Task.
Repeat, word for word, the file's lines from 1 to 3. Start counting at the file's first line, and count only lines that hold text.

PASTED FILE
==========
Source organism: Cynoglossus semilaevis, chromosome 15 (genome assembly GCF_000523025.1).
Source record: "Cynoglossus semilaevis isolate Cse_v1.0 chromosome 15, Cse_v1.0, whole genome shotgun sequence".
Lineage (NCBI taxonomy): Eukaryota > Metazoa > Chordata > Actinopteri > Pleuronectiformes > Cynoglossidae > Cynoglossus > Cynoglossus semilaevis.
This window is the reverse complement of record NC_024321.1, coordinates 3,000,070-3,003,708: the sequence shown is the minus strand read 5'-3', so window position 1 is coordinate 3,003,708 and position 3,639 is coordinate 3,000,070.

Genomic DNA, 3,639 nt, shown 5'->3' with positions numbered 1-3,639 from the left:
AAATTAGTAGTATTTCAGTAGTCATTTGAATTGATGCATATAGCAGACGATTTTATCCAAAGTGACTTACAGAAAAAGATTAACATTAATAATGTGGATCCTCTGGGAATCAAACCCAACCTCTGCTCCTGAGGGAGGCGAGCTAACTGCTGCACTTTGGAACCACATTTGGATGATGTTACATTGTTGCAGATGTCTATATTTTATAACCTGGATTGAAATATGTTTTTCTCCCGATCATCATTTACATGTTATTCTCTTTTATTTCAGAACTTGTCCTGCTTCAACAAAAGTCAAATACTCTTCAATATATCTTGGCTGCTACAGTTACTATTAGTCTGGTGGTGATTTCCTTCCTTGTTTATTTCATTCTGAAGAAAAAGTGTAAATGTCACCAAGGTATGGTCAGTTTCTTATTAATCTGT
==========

Source organism: Cynoglossus semilaevis, chromosome 15 (genome assembly GCF_000523025.1).
Source record: "Cynoglossus semilaevis isolate Cse_v1.0 chromosome 15, Cse_v1.0, whole genome shotgun sequence".
Lineage (NCBI taxonomy): Eukaryota > Metazoa > Chordata > Actinopteri > Pleuronectiformes > Cynoglossidae > Cynoglossus > Cynoglossus semilaevis.